LERAN C PROGRAMMING

Learn one of the most powerful programming languages in the world and become a rockstar developer.

SWITCH CASE Stament

In this tutorial, you will learn to create the switch statement in C programming with the help of an example.

Switch case statements are a substitute for long if statements that compare a variable to several integral values

  • The switch statement is a multiway branch statement. It provides an easy way to dispatch execution to different parts of code based on the value of the expression.
  • Switch is a control statement that allows a value to change control of execution.

The break statement ends the loop immediately when it is encountered. Its syntax is:

switch (n)
{
    case 1:
		// code to be executed if n = 1;
        break;
		
    case 2: 
		// code to be executed if n = 2;
        break;
		
    default: 
		// code to be executed if n doesn't match any cases
}

Rules for using switch statement

  1. The expression (after switch keyword) must yield an integer value i.e the expression should be an integer or a variable or an expression that evaluates to an integer.
  2. The case label values must be unique.
  3. The case label must end with a colon(:)
  4. The next line, after the case statement, can be any valid C statement.

switch Statement Flowchart

c switch statement flowchart


Points to Remember

  • We don't use those expressions to evaluate switch case, which may return floating point values or strings or characters.
  • break statements are used to exit the switch block. It isn't necessary to use break after each block, but if you do not use it, then all the consecutive blocks of code will get executed after the matching block.
#include <stdio.h> 
int main() 
{ 
    int i = 1;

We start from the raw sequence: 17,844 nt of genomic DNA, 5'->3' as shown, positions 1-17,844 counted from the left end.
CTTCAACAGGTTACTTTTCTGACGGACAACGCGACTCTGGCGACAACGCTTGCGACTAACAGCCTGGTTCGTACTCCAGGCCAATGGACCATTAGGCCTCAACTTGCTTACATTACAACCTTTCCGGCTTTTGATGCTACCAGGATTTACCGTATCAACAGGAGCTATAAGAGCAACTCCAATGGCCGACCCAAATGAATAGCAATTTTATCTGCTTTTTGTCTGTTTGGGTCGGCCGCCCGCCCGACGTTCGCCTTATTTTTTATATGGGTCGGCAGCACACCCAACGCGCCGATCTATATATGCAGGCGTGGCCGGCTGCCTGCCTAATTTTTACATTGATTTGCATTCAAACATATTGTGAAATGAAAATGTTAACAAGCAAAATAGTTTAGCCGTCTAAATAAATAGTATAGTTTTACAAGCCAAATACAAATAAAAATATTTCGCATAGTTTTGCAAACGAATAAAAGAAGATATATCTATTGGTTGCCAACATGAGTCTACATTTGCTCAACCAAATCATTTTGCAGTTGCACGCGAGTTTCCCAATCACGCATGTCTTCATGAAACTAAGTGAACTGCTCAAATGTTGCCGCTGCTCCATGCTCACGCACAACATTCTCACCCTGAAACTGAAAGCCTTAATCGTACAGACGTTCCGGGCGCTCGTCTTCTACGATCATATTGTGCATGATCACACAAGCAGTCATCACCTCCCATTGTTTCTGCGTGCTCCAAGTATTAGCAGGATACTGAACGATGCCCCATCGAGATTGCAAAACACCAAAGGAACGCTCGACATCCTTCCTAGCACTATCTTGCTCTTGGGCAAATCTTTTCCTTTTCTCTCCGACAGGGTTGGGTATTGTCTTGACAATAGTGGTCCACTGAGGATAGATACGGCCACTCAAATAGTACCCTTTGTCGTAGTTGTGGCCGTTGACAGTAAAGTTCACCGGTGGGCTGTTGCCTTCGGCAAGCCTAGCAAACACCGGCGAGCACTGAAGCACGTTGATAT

switch(i)
    {
        case 1:    
            printf("A");        // No break
        case 2:
            printf("B");        // No break
        case 3:
            printf("C");
            break;
    }
}
Output :

A B C

The output was supposed to be only A because only the first case matches, but as there is no break statement after that block, the next blocks are executed too, until it a break statement in encountered or the execution reaches the end of the switch block.

  • default case is executed when none of the mentioned case matches the switchexpression. The default case can be placed anywhere in the switch case. Even if we don't include the default case, switch statement works.
  • Nesting of switch statements are allowed, which means you can have switchstatements inside another switch block. However, nested switch statements should be avoided as it makes the program more complex and less readable.
  • Example :

    // Following is a simple C program  
    // to demonstrate syntax of switch. 
    #include <stdio.h> 
    int main() 
    { 
       int x = 2; 
       switch (x) 
       { 
           case 1: printf("Choice is 1"); 
                   break; 
           case 2: printf("Choice is 2"); 
                    break; 
           case 3: printf("Choice is 3"); 
                   break; 
           default: printf("Choice other than 1, 2 and 3"); 
                    break;   
       } 
       return 0; 
    }
    Output :

    Choice is 2


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